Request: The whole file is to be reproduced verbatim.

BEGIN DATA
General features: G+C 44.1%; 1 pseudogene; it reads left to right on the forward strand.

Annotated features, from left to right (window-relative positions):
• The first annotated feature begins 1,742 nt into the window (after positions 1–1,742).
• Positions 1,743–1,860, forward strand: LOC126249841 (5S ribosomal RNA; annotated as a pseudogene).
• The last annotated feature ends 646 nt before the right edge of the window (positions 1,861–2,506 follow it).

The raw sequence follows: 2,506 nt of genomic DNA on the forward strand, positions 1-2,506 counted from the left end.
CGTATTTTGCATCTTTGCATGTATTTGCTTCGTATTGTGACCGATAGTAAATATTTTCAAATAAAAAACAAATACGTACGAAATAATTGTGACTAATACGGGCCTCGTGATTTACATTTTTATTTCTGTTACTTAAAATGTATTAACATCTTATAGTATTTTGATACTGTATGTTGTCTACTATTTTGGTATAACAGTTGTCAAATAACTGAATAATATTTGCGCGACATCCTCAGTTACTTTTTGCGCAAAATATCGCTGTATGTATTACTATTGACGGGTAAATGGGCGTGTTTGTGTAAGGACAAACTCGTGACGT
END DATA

General features: G+C 44.1%; 1 pseudogene; it reads left to right on the forward strand.

Annotated features, from left to right (window-relative positions):
• The first annotated feature begins 1,742 nt into the window (after positions 1–1,742).
• Positions 1,743–1,860, forward strand: LOC126249841 (5S ribosomal RNA; annotated as a pseudogene).
• The last annotated feature ends 646 nt before the right edge of the window (positions 1,861–2,506 follow it).

The raw sequence follows: 2,506 nt of genomic DNA on the forward strand, positions 1-2,506 counted from the left end.
CGTATTTTGCATCTTTGCATGTATTTGCTTCGTATTGTGACCGATAGTAAATATTTTCAAATAAAAAACAAATACGTACGAAATAATTGTGACTAATACGGGCCTCGTGATTTACATTTTTATTTCTGTTACTTAAAATGTATTAACATCTTATAGTATTTTGATACTGTATGTTGTCTACTATTTTGGTATAACAGTTGTCAAATAACTGAATAATATTTGCGCGACATCCTCAGTTACTTTTTGCGCAAAATATCGCTGTATGTATTACTATTGACGGGTAAATGGGCGTGTTTGTGTAAGGACAAACTCGTGACGT